KELT is a photometric survey for transiting exoplanets. We take images (photometry) of tens of thousands of stars every night in an attempt to see planets outside our Solar System pass in front of (transit) the star that they are orbiting. Since the late 1980s, astronomers have discovered thousands of planets orbiting other stars - in the same way that the eight planets of our Solar System orbit the Sun. Some of these planets are what are known as “hot Jupiters.” These planets are as big as Jupiter, the largest planet in our Solar System, but orbit their parent star much closer than our Jupiter does: typically taking anywhere from 2 to 10 days to complete an orbit, instead of the 12 years Jupiter takes to go around the Sun. These hot Jupiters can sometimes pass in front of, or transit, their star from our perspective on Earth.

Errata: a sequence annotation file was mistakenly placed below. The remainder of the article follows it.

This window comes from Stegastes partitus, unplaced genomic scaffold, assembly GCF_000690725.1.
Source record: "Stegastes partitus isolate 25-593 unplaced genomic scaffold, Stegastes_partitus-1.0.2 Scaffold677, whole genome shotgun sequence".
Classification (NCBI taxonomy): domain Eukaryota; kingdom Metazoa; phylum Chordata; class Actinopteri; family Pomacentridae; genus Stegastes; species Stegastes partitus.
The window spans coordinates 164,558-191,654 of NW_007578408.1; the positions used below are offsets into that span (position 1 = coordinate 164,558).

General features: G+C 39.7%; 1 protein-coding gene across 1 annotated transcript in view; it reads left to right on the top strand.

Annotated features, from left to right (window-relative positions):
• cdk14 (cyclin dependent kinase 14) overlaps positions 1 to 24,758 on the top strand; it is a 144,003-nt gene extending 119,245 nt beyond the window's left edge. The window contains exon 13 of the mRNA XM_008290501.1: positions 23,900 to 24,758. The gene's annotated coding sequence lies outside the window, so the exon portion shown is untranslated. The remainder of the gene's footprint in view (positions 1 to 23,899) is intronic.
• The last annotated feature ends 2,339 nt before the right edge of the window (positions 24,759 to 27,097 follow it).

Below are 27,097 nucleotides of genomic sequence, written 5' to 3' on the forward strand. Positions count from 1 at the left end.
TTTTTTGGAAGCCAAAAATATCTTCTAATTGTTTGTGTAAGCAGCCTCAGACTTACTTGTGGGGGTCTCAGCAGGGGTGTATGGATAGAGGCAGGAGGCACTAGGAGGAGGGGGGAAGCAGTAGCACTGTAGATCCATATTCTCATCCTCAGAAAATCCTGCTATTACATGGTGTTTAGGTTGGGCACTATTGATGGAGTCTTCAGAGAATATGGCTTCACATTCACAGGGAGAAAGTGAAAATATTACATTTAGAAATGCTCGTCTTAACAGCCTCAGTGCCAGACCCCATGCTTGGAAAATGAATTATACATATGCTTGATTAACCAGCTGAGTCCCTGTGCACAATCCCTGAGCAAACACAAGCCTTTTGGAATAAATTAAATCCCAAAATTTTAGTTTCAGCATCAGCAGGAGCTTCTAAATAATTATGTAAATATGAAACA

The diagram above shows what typically happens when a planet the size of Jupiter passes in front of its parent star. From Earth, it appears as though the star gets slightly dimmer for the several hours it takes the planet to cross in front of the star. For a hot Jupiter, the planet will block about 1% of the light from the star. The goal of a photometric transit survey like KELT is to identify these planets by looking for this tell-tale 1% dimming. Since there is only a 1 out of 10 chance that a hot Jupiter will transit its star, and since not every star is orbited by a hot Jupiter, KELT needs to look at tens of thousands of stars over the course of several years to find transiting planets.
Both KELT telescopes are fully robotic. Every night, each KELT telescope checks if the weather is good, and if it is starts observing a list of fields around the sky, one after another through the whole night. In each field, there are between 50,000 and 200,000 stars that KELT can measure the brightness of.